The Aardvark Speaks : essence, effervescence, obscurity. Established 2002. A weblog by Horst Prillinger. ISSN 1726-5320

November 07, 2008


The name itself is already the first mystery -- is it "Bosna" or "Bosner"? You can read both variants, but only one is apparently correct (the former). It has nothing to do with "Bosnier" (Bosnians), that much is certain. And as many sausage stands have trouble spelling it correctly, they have even greater problems making them from the correct ingredients. So here's the deal: two thin grill sausages (Bratwürstel), fresh onion, mustard, ketchup (optional) and lots of curry powder (mandatory). All of this ends up in a hot dog bun that has been grilled to a flat, crispy something.

Fact #1: the best Bosna are available in and around Salzburg. The most legendary Bosna place is the "Balkan-Grill Walter" located inside the passageway of the building no. 33 Getreidegasse, and the Bosna there are highly recommended. Still, even the Turkish kebab place at Salzburg railway station (ground level, next to the entrance has decent Bosna, much better than anything served under this name 60 miles to the east.

The capital of Upper Austria, Linz, which is about 60 miles to the east of Salzburg, used to have numerous sausage stands with excellent Bosna, but all of them seem to have closed now, and the Bosna available there at the moment are rather disappointing; they are, however, still better than anything offered under that name another 60 miles to the east.

Fact #2: East of the river Enns nothing served as "Bosna" even remotely deserves that name. If you are, as I am, a person who grew up near Salzburg now living in Vienna and have an occasional craving for Bosna, what can you do, other than be thoroughly frustrated by inedible sausage products masquerading as Bosna? You spend a lot of time testing sausage stands and torturing your gastrointestinal tract. It is a long, tedius, painful quest.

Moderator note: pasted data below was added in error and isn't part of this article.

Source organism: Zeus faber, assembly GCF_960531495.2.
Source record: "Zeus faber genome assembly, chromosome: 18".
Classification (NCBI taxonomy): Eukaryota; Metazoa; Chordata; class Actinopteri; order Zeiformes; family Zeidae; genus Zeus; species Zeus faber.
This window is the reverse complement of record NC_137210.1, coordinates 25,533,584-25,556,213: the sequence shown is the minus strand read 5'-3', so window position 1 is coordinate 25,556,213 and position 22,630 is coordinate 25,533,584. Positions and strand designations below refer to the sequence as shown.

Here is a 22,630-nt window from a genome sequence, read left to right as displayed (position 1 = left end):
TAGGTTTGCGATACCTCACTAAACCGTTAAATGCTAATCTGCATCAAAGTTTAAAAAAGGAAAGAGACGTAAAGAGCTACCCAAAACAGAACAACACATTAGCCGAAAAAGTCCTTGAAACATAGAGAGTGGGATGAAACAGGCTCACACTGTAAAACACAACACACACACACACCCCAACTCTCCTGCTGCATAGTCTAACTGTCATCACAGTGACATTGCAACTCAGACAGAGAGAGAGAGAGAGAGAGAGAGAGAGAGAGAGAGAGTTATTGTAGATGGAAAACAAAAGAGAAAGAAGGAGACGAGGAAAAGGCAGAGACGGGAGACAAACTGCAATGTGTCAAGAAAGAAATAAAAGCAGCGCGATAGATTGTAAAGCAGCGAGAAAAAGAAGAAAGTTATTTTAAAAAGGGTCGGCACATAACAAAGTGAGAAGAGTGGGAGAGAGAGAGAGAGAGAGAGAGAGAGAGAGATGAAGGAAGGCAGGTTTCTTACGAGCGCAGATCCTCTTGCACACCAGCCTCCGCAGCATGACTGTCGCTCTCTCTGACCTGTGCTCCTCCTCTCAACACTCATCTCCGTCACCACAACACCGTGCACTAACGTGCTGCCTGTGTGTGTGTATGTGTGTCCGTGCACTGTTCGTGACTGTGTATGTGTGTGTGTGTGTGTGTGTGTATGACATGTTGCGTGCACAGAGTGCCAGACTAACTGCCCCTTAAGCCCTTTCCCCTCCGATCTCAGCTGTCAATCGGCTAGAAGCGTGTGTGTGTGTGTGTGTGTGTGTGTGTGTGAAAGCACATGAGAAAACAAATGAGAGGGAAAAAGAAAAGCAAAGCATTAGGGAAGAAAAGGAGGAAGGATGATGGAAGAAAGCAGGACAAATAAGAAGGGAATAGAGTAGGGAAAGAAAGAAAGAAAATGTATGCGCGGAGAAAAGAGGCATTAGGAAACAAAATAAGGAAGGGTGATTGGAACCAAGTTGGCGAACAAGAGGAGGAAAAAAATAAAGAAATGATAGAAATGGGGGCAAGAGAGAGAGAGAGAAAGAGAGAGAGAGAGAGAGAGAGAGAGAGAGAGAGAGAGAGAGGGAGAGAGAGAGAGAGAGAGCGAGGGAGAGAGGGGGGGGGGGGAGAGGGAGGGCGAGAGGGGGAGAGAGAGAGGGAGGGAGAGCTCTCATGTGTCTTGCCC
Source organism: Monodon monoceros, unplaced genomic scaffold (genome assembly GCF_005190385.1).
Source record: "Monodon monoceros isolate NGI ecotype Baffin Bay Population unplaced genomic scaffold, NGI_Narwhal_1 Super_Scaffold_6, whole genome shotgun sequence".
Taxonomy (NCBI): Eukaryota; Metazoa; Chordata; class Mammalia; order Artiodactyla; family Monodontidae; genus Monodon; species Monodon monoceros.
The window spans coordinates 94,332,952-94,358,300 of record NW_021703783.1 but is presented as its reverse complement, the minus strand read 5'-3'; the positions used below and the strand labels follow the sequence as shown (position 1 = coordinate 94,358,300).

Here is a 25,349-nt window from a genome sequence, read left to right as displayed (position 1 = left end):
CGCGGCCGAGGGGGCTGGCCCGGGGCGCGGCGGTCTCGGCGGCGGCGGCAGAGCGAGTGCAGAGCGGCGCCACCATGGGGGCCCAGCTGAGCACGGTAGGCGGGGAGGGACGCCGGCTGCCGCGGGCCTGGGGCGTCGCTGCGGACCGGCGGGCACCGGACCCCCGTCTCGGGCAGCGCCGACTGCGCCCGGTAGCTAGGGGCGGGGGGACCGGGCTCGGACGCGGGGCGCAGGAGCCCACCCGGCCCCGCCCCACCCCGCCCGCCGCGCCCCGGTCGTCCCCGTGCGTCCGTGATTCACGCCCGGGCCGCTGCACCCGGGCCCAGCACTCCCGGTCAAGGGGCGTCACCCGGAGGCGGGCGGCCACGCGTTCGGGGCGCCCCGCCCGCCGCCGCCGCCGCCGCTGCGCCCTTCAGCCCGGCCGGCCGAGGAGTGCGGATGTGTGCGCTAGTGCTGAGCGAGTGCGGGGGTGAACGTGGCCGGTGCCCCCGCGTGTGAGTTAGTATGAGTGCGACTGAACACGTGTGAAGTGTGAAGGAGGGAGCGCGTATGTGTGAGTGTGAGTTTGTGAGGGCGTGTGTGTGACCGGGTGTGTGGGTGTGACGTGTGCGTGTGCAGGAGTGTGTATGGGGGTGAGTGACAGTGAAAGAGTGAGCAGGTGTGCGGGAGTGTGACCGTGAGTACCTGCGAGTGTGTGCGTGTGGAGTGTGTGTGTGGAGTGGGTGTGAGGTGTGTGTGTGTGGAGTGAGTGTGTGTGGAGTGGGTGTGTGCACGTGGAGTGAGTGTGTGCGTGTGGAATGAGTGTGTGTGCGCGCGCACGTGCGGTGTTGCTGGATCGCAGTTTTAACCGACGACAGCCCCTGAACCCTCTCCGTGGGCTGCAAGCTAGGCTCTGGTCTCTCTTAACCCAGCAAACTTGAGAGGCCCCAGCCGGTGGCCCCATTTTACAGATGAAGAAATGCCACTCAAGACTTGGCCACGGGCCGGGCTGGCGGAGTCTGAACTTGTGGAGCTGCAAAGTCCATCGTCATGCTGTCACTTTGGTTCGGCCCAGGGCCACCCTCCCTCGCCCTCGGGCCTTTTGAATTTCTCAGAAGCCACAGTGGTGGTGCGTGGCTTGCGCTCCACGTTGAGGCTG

So far I have found three sausage stands whose "Bosna" are kind of acceptable, so here are my recommendations for fellow Bosna-ites:

  • The sausage stand right outside Währinger Straße-Volksoper station, on the the outer Gürtel side.
  • The sausage stand at the intersection of Albertgasse and Josefstädter Strasse, where tram lines 2 and 5 meet. The younger, more talkative sausage seller claims to have worked in Salzburg and makes decent Bosna even though he says that neither the sausages nor the buns that he gets are the authentic ones.
  • The sausage stand near Ottakring station, under the subway bridge right next to the tram stop of lines 2 and 46. If you're asked if you want two thin sausages or one thick sausage, demand the thin ones, by all means.

Every other Bosna I've tried in Vienna so far was anything between forgettable and terrible. The bigger and the brighter the "Bosna" sign, the worse the product. If you have found good Bosna somewhere in Vienna, please do not hesitate to contact me.

Posted by Horst on November 7, 2008 12:27 PM to reviews | Tell-a-friend
Robert Bachner said on November 10, 2008 11:46 PM:

It is really hard to find good Bosna in Vienna and I had the same thoughts when I moved to Vienna 12 year ago. Another solution to this Bosna "misery" is simply to do your on home made bosna. So, what about a little special Bosna dinner at my place sometime?

Horst said on November 11, 2008 10:40 AM:

I am making my own homemade Bosna, but I find that it's not as good as the ones you get in Salzburg either. I will, however, gladly accept your invitation. :-)

Stephan said on November 11, 2008 12:38 PM:

I just found out accidentally when talking to some people from former Yugoslavia that those Bosna don't have anything to do with Bosnia, and funnily enough that was exactly on the same day that you posted this (although it was about 12 hours later, at the sausage stand near Josefstädter Straße metro station).

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